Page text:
When faced with hate, Rabbi Litvin educates
When an antisemitic slur cut through the night, Rabbi Litvin might have been forgiven for responding with a rebuke. Instead he opened a dialogue.
Rabbi Shlomo Litvin loves to talk, especially with people he doesn’t yet know.
In years past, he’s parked himself at a table on the University of Kentucky campus where he works, with a sign prompting passersby to “Ask the rabbi anything.” The pandemic put a damper on his goal of having coffee with 100 strangers a year, but he’s found fresh ways to connect with new people. He offers 20 hours of Jewish education on the app Clubhouse, a network of audio-only chatrooms. His class Difficult Jewish Questions comes with the caveat, “Prepare to be offended!” His one rule is that everyone asking a question must be ready to learn.
So when he was confronted with an antisemitic slur outside his family home on campus this spring, it was no surprise that he insisted on talking to “the yeller.”
It was the end of the school year and a graduation party was bouncing across the street. Rabbi Litvin was on the phone with a student who had called in search of a listening ear as she parsed her options for the fall and summer, when the slur cut through the night like a knife: “Kill the ----s.”
“What did I just hear?” asked the student on the phone, shocked. Never mind that, the rabbi says he told her. “It’s not a Jewish student’s job to fight antisemitism, just like it’s not a Black student’s job to police anti-Black racism,” he explains later in a Zoom interview. “Their job is to study.”
So he finished his call before calmly crossing the street.
Rabbi Litvin could have asked campus police to break up the party or reported the hateful speech. But he believes that “in a place of great darkness, a small amount of light makes a great glow.”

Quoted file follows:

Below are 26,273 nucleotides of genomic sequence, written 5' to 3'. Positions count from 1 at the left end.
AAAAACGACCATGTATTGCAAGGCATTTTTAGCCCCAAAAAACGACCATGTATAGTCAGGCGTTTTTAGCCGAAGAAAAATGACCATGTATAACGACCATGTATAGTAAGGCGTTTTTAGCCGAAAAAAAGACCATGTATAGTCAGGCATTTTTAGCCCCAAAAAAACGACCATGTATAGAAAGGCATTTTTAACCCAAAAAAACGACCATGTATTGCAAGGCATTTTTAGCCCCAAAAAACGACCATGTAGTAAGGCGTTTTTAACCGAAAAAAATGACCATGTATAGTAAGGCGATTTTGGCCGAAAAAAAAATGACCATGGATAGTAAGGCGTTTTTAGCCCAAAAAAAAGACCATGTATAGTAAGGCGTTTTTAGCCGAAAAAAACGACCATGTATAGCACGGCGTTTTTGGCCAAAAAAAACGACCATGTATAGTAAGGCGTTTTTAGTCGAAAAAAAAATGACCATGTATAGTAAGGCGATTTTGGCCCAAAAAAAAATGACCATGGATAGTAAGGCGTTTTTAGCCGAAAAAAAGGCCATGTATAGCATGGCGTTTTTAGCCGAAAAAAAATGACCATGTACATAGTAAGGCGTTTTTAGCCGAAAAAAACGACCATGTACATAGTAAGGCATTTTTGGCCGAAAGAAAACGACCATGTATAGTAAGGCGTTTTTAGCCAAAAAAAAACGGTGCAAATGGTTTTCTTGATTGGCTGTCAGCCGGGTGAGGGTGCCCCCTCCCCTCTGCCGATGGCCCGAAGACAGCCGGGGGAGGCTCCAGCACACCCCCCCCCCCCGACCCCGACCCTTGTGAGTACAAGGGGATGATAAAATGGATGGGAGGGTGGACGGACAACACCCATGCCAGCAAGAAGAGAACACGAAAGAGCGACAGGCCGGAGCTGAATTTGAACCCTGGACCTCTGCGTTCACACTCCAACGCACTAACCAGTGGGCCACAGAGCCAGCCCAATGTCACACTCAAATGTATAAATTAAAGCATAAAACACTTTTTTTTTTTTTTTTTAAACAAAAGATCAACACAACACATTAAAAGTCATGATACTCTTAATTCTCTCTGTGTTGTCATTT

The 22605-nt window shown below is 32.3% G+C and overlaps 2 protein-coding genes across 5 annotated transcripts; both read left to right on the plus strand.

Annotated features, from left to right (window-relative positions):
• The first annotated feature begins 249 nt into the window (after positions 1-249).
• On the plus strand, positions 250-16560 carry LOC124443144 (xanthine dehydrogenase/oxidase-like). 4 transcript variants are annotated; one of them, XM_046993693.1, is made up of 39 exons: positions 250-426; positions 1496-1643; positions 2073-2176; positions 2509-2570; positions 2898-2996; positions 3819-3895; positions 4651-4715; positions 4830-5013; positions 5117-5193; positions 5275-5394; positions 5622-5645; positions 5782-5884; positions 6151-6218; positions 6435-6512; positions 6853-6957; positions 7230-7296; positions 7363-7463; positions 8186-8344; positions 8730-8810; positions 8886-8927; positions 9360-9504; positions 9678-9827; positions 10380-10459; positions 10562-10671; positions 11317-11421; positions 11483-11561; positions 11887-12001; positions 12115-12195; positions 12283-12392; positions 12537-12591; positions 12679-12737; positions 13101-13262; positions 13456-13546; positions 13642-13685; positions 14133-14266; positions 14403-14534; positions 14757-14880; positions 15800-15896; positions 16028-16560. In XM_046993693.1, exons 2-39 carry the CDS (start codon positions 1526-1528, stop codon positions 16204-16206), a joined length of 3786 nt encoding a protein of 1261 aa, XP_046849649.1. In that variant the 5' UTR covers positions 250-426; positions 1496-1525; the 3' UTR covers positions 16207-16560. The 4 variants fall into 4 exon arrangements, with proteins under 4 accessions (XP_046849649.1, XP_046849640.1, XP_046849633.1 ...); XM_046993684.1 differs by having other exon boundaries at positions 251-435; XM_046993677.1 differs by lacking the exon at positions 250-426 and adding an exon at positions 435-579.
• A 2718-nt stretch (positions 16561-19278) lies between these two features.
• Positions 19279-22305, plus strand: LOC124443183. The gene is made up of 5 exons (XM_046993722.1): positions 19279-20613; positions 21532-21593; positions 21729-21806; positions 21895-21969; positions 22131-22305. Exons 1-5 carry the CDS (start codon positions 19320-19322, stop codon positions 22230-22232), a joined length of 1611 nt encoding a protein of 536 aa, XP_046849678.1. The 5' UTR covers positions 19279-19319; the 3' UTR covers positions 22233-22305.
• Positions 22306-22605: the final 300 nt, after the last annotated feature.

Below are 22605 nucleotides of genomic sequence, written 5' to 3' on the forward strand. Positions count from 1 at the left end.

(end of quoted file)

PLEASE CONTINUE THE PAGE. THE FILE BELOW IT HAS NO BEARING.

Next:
It took an hour before the person who had yelled the slur agreed to come outside. Alone, the two men spoke about the history of the word the young man had chosen. The rabbi shared stories from his own family’s history, including the loss of an entire branch of his family tree in the 1941 massacre at Babyn Yar, when Nazi forces slaughtered 33,771 Jews in two days in what is now Kyiv, Ukraine.
The young man grew apologetic and tearfully promised never to use that language again. The rabbi invited him over for Shabbat dinner, for coffee, or just to talk. So far, the student hasn’t taken him up on it, but Rabbi Litvin says these kinds of conversations often do give way to new friendships.
That’s what happened when a student asked him how Jews ended up controlling the banking industry, a stereotype that underpins some conspiracy theories. Rabbi Litvin calmly asked if the student knew of any Jews in his rural hometown. When the student replied no, he asked, “Are there any banks in your town?” before explaining the historical roots of that particular misconception. That student became a regular at the rabbi’s Purim celebrations and considers himself a friend of the Jewish community.
In this and so many other instances, the rabbi might have been forgiven for responding with a rebuke. But that approach, he says, doesn’t allow the other person any room for growth or grace.
“The lie has to be countered,” Rabbi Litvin says. “But the whole conversation doesn’t have to be a condemnation.”